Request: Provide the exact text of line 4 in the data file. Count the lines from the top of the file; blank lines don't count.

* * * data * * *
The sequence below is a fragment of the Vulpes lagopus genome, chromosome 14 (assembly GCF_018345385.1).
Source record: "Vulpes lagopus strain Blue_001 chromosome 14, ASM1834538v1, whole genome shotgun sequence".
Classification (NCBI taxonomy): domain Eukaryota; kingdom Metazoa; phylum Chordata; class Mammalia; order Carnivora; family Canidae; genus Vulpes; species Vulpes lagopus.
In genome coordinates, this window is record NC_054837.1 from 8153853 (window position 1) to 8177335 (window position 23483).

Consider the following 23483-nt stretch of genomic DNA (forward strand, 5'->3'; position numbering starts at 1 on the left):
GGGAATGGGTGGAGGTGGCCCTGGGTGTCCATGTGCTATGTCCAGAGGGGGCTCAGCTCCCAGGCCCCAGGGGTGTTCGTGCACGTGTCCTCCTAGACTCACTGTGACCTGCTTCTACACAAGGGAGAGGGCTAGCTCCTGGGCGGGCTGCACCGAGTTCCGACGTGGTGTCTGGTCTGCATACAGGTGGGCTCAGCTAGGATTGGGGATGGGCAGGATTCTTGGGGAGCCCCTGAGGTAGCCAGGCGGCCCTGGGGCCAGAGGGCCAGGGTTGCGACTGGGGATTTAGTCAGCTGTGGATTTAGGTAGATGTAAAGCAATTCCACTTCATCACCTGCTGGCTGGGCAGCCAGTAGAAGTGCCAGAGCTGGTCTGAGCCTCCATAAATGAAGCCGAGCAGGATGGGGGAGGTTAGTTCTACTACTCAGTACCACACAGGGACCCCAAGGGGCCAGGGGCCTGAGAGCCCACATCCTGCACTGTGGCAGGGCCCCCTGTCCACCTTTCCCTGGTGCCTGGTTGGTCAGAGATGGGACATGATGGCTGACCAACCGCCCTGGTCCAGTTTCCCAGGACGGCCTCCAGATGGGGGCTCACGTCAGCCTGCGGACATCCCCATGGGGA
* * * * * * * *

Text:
In genome coordinates, this window is record NC_054837.1 from 8153853 (window position 1) to 8177335 (window position 23483).